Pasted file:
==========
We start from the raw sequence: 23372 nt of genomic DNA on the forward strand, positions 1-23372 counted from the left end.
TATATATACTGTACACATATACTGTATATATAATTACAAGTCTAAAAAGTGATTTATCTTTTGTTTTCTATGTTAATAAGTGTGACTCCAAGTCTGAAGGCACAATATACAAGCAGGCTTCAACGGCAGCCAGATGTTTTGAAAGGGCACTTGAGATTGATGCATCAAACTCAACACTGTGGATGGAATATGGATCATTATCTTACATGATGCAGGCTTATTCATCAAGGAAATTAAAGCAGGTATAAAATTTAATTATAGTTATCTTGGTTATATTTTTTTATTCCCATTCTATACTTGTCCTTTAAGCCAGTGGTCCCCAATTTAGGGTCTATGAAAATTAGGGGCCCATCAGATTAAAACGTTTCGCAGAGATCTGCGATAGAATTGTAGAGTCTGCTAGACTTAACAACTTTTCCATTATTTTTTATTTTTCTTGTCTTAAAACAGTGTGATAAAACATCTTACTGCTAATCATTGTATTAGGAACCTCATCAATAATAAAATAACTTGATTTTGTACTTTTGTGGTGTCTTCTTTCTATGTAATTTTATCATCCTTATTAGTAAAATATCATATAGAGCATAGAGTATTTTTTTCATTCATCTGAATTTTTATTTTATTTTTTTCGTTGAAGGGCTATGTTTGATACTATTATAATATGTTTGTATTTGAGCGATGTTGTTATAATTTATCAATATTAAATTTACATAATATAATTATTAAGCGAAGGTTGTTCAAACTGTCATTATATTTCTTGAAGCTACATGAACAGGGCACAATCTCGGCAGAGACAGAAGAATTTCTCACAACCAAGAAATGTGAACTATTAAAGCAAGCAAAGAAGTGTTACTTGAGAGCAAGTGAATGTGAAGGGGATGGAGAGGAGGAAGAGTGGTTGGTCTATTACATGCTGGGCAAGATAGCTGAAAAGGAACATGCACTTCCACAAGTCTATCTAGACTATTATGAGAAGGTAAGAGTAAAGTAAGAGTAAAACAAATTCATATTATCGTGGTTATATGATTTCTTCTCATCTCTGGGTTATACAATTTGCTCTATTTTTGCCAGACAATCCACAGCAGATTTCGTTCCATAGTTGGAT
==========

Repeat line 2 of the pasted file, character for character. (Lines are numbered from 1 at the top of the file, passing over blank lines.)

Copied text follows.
TATATATACTGTACACATATACTGTATATATAATTACAAGTCTAAAAAGTGATTTATCTTTTGTTTTCTATGTTAATAAGTGTGACTCCAAGTCTGAAGGCACAATATACAAGCAGGCTTCAACGGCAGCCAGATGTTTTGAAAGGGCACTTGAGATTGATGCATCAAACTCAACACTGTGGATGGAATATGGATCATTATCTTACATGATGCAGGCTTATTCATCAAGGAAATTAAAGCAGGTATAAAATTTAATTATAGTTATCTTGGTTATATTTTTTTATTCCCATTCTATACTTGTCCTTTAAGCCAGTGGTCCCCAATTTAGGGTCTATGAAAATTAGGGGCCCATCAGATTAAAACGTTTCGCAGAGATCTGCGATAGAATTGTAGAGTCTGCTAGACTTAACAACTTTTCCATTATTTTTTATTTTTCTTGTCTTAAAACAGTGTGATAAAACATCTTACTGCTAATCATTGTATTAGGAACCTCATCAATAATAAAATAACTTGATTTTGTACTTTTGTGGTGTCTTCTTTCTATGTAATTTTATCATCCTTATTAGTAAAATATCATATAGAGCATAGAGTATTTTTTTCATTCATCTGAATTTTTATTTTATTTTTTTCGTTGAAGGGCTATGTTTGATACTATTATAATATGTTTGTATTTGAGCGATGTTGTTATAATTTATCAATATTAAATTTACATAATATAATTATTAAGCGAAGGTTGTTCAAACTGTCATTATATTTCTTGAAGCTACATGAACAGGGCACAATCTCGGCAGAGACAGAAGAATTTCTCACAACCAAGAAATGTGAACTATTAAAGCAAGCAAAGAAGTGTTACTTGAGAGCAAGTGAATGTGAAGGGGATGGAGAGGAGGAAGAGTGGTTGGTCTATTACATGCTGGGCAAGATAGCTGAAAAGGAACATGCACTTCCACAAGTCTATCTAGACTATTATGAGAAGGTAAGAGTAAAGTAAGAGTAAAACAAATTCATATTATCGTGGTTATATGATTTCTTCTCATCTCTGGGTTATACAATTTGCTCTATTTTTGCCAGACAATCCACAGCAGATTTCGTTCCATAGTTGGAT